World War 1 Blog

From 1914

What actually happened in Jersey during the Great War? How did islanders cope with a conflict that was so close to home and yet so far removed? Jersey Heritage is setting out to answer these questions over the course of the next four years by putting together a blog about daily life on the home front. Starting on Monday 30 June, and every Monday after that for the next four years, find out what was going on in the Island 100 years a century ago.

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30 July 1918 →

Published:

A stark figure released this week underlined the impact on Jersey of recent German offensives in France and Belgium.

23 July 1918 →

Published:

Since the war’s early days, there has been stringent restrictions placed on the use of racing pigeons in Jersey.

16 July 1918 →

Published:

Concerns over the behaviour of imported enemy alien workers came to the fore this week as one appeared in court on several charges.

9 July 1918 →

Published:

Tensions over class and privilege surfaced this week at a rowdy public meeting.

2 July 1918 →

Published:

Recent announcements have shone a further spotlight on the Jersey Contingent’s bravery and commitment.

25 June 1918 →

Published:

After deliberation and consultation with Parish constables, the Bailiff has rejected a requested local fundraising day in support of Britain’s wartime women workers.

18 June 1918 →

Published:

In contrast to the previous occasion when German prisoners of war were in the island, local authorities are now prepared to allow their use as farm labourers.

11 June 1918 →

Published:

In a subdued session this week, the States agreed to adopt a new Military Service Act.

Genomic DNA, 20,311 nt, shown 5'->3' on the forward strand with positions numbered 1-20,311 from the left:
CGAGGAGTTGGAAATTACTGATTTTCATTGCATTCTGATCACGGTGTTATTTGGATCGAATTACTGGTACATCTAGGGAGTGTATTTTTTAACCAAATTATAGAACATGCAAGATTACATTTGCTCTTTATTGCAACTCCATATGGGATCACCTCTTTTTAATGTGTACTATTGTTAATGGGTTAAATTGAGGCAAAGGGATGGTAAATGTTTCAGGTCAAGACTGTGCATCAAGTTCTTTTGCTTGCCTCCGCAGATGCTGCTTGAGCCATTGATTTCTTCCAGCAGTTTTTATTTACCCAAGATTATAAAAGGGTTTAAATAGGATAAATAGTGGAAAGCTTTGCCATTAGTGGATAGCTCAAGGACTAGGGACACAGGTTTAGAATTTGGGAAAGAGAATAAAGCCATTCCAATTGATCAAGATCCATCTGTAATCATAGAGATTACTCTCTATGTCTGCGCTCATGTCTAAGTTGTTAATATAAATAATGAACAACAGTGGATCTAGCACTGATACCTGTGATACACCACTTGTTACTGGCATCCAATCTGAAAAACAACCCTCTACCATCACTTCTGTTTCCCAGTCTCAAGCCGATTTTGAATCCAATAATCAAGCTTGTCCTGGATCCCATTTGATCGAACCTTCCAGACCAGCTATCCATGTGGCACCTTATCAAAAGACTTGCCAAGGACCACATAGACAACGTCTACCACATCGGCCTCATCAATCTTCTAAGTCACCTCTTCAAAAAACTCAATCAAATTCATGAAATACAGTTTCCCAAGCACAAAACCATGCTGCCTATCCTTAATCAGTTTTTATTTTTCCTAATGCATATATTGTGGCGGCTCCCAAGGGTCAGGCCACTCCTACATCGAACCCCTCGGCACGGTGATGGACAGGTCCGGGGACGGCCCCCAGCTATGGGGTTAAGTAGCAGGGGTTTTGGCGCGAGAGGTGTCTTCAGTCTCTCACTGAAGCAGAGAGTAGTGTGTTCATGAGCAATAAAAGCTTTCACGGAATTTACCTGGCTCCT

4 June 1918 →

Published:

A visiting representative of the American Red Cross is hoping to find premises in Jersey suitable for use as a rest home for airmen.

28 May 1918 →

Published:

With Blanche Banques prisoner of war camp now reoccupied, it was only a matter of time before St Brelade’s Churchyard received more deceased German servicemen.

21 May 1917 →

Published:

Thomas Colvill-Jones and his two brothers were pupils at Victoria College in the pre-war years.

14 May 1918 →

Published:

A large crowd packed the Town Hall this week to hear an appeal on behalf of the Women’s Land Army (WLA).

7 May 1918 →

Published:

Recent reports of flashing lights above Grève d’Azette Beach threw suspicions on a couple renting a seaside hut there.

30 April 1918 →

Published:

An islander returned home this week after repatriation following three and a half years in a German prisoner of war camp.

23 April 1918 →

Published:

Jersey must supply more, is the thrust of a letter recently received from the UK Government, more men, more food and more money.

16 April 1918 →

Published:

Fish is the latest foodstuff affected by wartime conditions following this week’s news of plans to limit who can sell fish and how much they can charge.

9 April 1918 →

Published:

As news of another massive German offensive in France reaches Jersey, the Lieutenant Governor is taking significant steps to increase the number of soldiers available in the island.

2 April 1918 →

Published:

St Helier’s Royal Hotel hosted a long-planned fundraising event on Friday 5 April.

26 March 1918 →

Published:

In a prosecution brought by the island’s wartime Coal Controller, a 16-year-old youth appeared in the Police Court this week accused of stealing coal from a ship in St Helier Harbour.

19 March 1918 →

Published:

Germany’s submarine campaign is having a drastic effect on the UK’s butter imports. To fill the gap, many have turned to margarine